Treehouse

online magazine for short, good writing

Farewell, Ray Bradbury

by Treehouse Editors

Jean Glaub

If you haven’t heard the news, Ray Bradbury, 91, died today. Readers all over the world have lost a favorite author.

I was lucky enough to never have his book Fahrenheit 451 assigned in grade school. Nothing ruins my appetite for a book more than being forced to read it. My first introduction to Ray Bradbury came voluntarily, snooping around my brother’s bookshelf. I wanted to read a big-kid book, and Fahrenheit 451 caught my eye because the cover art made it seem damaged. It quickly became one of my favorite books, both in subject and style, and my brother let me keep it. Just yesterday while getting ready to move back to my hometown, I lay that old, treasured book down in a box.

The news of Bradbury’s death, though it makes me sad, reminds me of one great benefit of reading: connecting with other people. Reading is a lonely activity, so I treasure the chance to talk with others who have walked in those same worlds. One of the most surprising connections I’ve made was with the newspaper guy who brought the Star News to my workplace every morning around 3:30 a.m. (I like to imagine this is the exact time Bradbury passed). Over the course of several conversations, he recounted the plot of Something Wicked This Way Comes and shared how he could relate to it, reminiscing about the traveling carnival that always came to town when he was younger. After that, we talked almost every night about music, science, and especially books. Newspaper Guy recommended half a dozen of Bradbury’s other works, but I still haven’t looked for them at the library. Maybe now is the time.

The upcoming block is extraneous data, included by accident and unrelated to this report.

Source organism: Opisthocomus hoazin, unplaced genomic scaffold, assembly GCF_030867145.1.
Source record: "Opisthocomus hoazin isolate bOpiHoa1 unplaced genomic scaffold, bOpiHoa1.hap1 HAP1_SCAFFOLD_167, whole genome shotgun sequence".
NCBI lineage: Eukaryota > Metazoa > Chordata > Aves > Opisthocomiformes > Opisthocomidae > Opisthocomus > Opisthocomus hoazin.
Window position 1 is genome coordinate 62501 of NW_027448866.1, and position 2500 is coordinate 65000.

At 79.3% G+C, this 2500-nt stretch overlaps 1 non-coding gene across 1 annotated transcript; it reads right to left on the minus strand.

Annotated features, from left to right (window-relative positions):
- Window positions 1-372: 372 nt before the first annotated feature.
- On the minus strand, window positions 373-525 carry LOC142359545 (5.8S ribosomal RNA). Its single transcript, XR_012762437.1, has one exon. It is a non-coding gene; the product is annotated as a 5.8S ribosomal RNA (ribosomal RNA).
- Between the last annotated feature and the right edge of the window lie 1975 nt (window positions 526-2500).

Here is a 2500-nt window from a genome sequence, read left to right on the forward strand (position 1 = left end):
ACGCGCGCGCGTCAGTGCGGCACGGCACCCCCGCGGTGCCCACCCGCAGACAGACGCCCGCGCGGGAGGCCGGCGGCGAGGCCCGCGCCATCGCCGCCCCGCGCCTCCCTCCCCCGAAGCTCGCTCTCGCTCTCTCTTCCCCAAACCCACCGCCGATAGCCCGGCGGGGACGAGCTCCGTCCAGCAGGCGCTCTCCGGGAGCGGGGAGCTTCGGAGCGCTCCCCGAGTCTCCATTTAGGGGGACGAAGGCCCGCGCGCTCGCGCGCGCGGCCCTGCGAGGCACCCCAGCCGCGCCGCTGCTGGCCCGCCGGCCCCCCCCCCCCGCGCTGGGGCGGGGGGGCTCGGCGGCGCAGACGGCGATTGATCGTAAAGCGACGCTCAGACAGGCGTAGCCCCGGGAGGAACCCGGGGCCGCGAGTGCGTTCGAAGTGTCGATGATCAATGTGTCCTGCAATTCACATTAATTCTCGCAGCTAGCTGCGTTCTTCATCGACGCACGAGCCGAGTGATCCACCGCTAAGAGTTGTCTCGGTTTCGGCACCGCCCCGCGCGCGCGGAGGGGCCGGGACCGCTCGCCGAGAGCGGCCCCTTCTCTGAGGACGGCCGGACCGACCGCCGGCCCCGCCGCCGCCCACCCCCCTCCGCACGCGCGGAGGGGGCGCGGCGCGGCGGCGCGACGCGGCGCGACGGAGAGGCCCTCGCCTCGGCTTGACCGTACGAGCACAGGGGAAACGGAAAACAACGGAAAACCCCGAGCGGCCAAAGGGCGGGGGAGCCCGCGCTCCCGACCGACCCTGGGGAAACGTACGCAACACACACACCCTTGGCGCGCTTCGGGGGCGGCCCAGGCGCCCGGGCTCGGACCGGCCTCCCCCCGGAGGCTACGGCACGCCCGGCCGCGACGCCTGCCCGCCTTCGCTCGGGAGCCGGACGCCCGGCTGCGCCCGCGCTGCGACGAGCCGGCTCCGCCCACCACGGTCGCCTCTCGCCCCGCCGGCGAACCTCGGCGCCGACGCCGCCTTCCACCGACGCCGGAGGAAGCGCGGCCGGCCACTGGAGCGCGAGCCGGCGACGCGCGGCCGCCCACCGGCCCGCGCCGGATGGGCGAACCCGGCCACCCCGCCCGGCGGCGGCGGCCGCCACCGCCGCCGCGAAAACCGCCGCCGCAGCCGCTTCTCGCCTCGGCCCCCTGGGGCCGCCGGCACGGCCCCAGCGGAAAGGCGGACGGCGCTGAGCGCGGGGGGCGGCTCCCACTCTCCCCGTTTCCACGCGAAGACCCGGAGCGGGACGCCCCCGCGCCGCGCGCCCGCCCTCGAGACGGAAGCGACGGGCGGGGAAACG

Letter to a Tenant – November 1

by a contributor

Laura Kochman

When the wave came, I was watching. When it came I was twisting my fingers around the balcony railing, trying to make your strung-up holiday lights pop. The comet stirred up the waters and made them sick, and they tumbled out onto the beach, first a pulling-back and then a gallop of water. My hands twist for the oysters, the miles of middens, for their feet uprooted and torn to shreds. For my own house, for the water surrounding it. For my house has no hands to block the water. For my house has no feet to run from the sea.

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Laura Kochman, originally from New Jersey, is currently an MFA candidate at the University of Alabama, where she’s also the poetry editor for Black Warrior Review. Her work is found or forthcoming in Copper Nickel, PANK, Jellyfish, The Journal for Compressed Creative Arts, alice blue review, and others.

See Laura’s 5 Things You Should Read in our ongoing contributors’ series.